“Not only do the bees get a good feed, but the plants get pollinated effectively and efficiently, and the farmer can return a positive crop.

“Without bees, the most efficient pollinator known to man, we would lose access to a huge amount of food.”

Over 65% of Australia’s agricultural pollination is thanks to bees, so the next time you enjoy almonds, macadamias, strawberries, berries, beans and legumes, think of their hard work.

Are native bees needed in urban areas?

Native bees aren’t known for their honey, but Jack confirmed that native bees are as important for pollination as their European counterparts.

“Here in Australia we have nearly 2,000 different species of native bees, the majority of which are solitary bees, where they live by themselves, not in a colony,” Jack shared.

“Diversity is key to any healthy and rich ecosystem, so [you should] encourage all types of bees, insects, wasps, butterflies, birds, flies.

“Anything that visits flowers and feeds on the nectar and transfers pollen, that is the key to providing the most efficient and effective platform for pollination.”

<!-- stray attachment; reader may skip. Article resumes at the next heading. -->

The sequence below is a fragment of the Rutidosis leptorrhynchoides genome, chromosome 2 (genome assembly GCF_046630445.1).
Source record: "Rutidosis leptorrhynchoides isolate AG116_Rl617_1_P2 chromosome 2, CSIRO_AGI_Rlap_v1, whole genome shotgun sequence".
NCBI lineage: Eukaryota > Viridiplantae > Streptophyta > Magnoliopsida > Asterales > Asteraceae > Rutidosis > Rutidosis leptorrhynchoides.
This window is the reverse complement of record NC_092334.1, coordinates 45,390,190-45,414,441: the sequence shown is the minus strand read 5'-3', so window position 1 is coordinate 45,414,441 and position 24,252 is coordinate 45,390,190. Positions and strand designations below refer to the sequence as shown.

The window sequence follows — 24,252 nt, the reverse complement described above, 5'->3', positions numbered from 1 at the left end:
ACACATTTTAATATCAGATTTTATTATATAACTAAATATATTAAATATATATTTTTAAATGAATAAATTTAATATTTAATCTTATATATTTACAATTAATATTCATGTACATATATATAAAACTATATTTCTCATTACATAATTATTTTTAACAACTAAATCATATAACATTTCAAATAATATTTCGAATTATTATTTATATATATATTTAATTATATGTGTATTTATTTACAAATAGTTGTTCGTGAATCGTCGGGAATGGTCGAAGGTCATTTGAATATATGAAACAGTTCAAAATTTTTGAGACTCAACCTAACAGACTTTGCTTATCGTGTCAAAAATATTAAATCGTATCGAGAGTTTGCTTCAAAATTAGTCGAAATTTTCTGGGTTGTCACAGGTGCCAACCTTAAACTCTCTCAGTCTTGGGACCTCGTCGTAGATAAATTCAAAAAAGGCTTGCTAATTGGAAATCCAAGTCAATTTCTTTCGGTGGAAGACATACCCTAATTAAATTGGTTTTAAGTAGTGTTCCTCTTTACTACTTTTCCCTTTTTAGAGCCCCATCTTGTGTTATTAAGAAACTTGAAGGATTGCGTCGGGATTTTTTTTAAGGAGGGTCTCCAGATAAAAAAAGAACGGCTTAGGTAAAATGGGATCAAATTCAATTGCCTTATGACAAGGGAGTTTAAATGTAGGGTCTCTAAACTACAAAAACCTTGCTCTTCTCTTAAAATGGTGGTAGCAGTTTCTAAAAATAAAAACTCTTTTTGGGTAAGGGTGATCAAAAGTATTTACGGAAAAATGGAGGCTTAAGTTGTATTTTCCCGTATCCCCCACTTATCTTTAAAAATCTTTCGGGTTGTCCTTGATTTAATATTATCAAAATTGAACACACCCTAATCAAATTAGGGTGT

You know bees are important & that pollination is needed in urban areas, now here’s how to make a difference

If you like easy ways to help our planet, without a lot of work or money, and also result in a beautiful garden, then read on for Jack’s tips on supporting your local bee population.

I’ll preface these tips with some advice from Jack: you may not see bees in your garden, but they’re there in small numbers. So don’t be discouraged if you don’t see swarms of bees!

1. Leave out a bowl of water

“One way that we can encourage bees into our backyard is actually very easy,” Jack said.

“On a hot summer day, the best thing you can do for bees is actually place out a fresh bowl of water with a towel hanging over the side of the bowl, with the towel dipped in the bowl.

“That towel will absorb the water and provide a landing pad out of the water for the bees to land on and actually take water back to their hives, because each bee hive in the height of summer will require 1 litre of water.